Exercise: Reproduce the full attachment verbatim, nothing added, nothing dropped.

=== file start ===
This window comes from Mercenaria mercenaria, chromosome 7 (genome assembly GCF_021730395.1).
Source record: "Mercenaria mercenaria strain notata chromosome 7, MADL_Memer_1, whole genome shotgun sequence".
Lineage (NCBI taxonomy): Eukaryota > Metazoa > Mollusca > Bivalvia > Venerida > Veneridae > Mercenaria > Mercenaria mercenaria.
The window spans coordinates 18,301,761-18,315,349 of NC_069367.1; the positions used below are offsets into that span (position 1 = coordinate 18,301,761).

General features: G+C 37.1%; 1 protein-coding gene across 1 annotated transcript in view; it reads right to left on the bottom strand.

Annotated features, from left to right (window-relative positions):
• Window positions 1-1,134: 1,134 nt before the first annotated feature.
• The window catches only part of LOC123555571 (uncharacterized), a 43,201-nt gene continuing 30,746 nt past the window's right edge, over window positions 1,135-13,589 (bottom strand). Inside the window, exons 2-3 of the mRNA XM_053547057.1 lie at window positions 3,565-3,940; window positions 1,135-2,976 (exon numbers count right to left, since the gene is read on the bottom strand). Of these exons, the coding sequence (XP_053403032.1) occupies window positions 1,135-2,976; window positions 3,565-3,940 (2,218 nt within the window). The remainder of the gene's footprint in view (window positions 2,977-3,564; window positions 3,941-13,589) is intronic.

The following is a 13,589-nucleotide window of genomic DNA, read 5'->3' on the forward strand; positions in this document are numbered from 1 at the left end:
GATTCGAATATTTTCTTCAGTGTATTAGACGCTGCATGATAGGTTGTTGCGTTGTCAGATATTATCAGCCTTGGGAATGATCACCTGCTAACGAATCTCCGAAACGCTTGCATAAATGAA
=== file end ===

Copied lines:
This window comes from Mercenaria mercenaria, chromosome 7 (genome assembly GCF_021730395.1).
Source record: "Mercenaria mercenaria strain notata chromosome 7, MADL_Memer_1, whole genome shotgun sequence".
Lineage (NCBI taxonomy): Eukaryota > Metazoa > Mollusca > Bivalvia > Venerida > Veneridae > Mercenaria > Mercenaria mercenaria.
The window spans coordinates 18,301,761-18,315,349 of NC_069367.1; the positions used below are offsets into that span (position 1 = coordinate 18,301,761).

General features: G+C 37.1%; 1 protein-coding gene across 1 annotated transcript in view; it reads right to left on the bottom strand.

Annotated features, from left to right (window-relative positions):
• Window positions 1-1,134: 1,134 nt before the first annotated feature.
• The window catches only part of LOC123555571 (uncharacterized), a 43,201-nt gene continuing 30,746 nt past the window's right edge, over window positions 1,135-13,589 (bottom strand). Inside the window, exons 2-3 of the mRNA XM_053547057.1 lie at window positions 3,565-3,940; window positions 1,135-2,976 (exon numbers count right to left, since the gene is read on the bottom strand). Of these exons, the coding sequence (XP_053403032.1) occupies window positions 1,135-2,976; window positions 3,565-3,940 (2,218 nt within the window). The remainder of the gene's footprint in view (window positions 2,977-3,564; window positions 3,941-13,589) is intronic.

The following is a 13,589-nucleotide window of genomic DNA, read 5'->3' on the forward strand; positions in this document are numbered from 1 at the left end:
GATTCGAATATTTTCTTCAGTGTATTAGACGCTGCATGATAGGTTGTTGCGTTGTCAGATATTATCAGCCTTGGGAATGATCACCTGCTAACGAATCTCCGAAACGCTTGCATAAATGAA